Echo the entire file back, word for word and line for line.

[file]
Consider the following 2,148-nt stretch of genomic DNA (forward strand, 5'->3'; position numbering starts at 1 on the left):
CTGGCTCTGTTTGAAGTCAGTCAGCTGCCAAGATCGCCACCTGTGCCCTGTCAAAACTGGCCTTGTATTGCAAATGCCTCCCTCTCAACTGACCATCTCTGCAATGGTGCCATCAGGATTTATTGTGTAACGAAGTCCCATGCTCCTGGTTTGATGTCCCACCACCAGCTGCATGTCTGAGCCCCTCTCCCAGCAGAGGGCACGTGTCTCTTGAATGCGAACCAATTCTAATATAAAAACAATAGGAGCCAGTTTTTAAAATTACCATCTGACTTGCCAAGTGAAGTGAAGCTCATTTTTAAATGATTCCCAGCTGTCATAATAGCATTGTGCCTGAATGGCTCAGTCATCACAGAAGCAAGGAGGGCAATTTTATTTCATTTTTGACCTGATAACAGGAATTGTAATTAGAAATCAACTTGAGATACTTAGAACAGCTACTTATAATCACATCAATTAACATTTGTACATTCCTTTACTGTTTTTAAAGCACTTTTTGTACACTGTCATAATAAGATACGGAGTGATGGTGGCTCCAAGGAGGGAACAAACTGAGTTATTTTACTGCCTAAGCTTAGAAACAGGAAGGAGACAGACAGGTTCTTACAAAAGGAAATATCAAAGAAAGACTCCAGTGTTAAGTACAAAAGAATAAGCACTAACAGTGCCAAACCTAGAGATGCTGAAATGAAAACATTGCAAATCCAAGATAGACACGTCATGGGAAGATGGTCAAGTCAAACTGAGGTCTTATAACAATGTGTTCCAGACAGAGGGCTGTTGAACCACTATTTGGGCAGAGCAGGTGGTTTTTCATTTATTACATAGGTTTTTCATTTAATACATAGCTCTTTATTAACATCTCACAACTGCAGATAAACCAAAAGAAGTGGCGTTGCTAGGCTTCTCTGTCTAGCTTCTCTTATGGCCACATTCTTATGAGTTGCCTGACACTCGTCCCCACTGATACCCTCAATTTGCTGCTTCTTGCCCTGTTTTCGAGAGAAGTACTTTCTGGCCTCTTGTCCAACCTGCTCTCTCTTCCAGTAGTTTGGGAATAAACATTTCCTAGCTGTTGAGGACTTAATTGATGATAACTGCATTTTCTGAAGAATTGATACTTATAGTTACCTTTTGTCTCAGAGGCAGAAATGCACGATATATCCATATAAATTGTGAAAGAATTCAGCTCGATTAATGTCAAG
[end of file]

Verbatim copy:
Consider the following 2,148-nt stretch of genomic DNA (forward strand, 5'->3'; position numbering starts at 1 on the left):
CTGGCTCTGTTTGAAGTCAGTCAGCTGCCAAGATCGCCACCTGTGCCCTGTCAAAACTGGCCTTGTATTGCAAATGCCTCCCTCTCAACTGACCATCTCTGCAATGGTGCCATCAGGATTTATTGTGTAACGAAGTCCCATGCTCCTGGTTTGATGTCCCACCACCAGCTGCATGTCTGAGCCCCTCTCCCAGCAGAGGGCACGTGTCTCTTGAATGCGAACCAATTCTAATATAAAAACAATAGGAGCCAGTTTTTAAAATTACCATCTGACTTGCCAAGTGAAGTGAAGCTCATTTTTAAATGATTCCCAGCTGTCATAATAGCATTGTGCCTGAATGGCTCAGTCATCACAGAAGCAAGGAGGGCAATTTTATTTCATTTTTGACCTGATAACAGGAATTGTAATTAGAAATCAACTTGAGATACTTAGAACAGCTACTTATAATCACATCAATTAACATTTGTACATTCCTTTACTGTTTTTAAAGCACTTTTTGTACACTGTCATAATAAGATACGGAGTGATGGTGGCTCCAAGGAGGGAACAAACTGAGTTATTTTACTGCCTAAGCTTAGAAACAGGAAGGAGACAGACAGGTTCTTACAAAAGGAAATATCAAAGAAAGACTCCAGTGTTAAGTACAAAAGAATAAGCACTAACAGTGCCAAACCTAGAGATGCTGAAATGAAAACATTGCAAATCCAAGATAGACACGTCATGGGAAGATGGTCAAGTCAAACTGAGGTCTTATAACAATGTGTTCCAGACAGAGGGCTGTTGAACCACTATTTGGGCAGAGCAGGTGGTTTTTCATTTATTACATAGGTTTTTCATTTAATACATAGCTCTTTATTAACATCTCACAACTGCAGATAAACCAAAAGAAGTGGCGTTGCTAGGCTTCTCTGTCTAGCTTCTCTTATGGCCACATTCTTATGAGTTGCCTGACACTCGTCCCCACTGATACCCTCAATTTGCTGCTTCTTGCCCTGTTTTCGAGAGAAGTACTTTCTGGCCTCTTGTCCAACCTGCTCTCTCTTCCAGTAGTTTGGGAATAAACATTTCCTAGCTGTTGAGGACTTAATTGATGATAACTGCATTTTCTGAAGAATTGATACTTATAGTTACCTTTTGTCTCAGAGGCAGAAATGCACGATATATCCATATAAATTGTGAAAGAATTCAGCTCGATTAATGTCAAG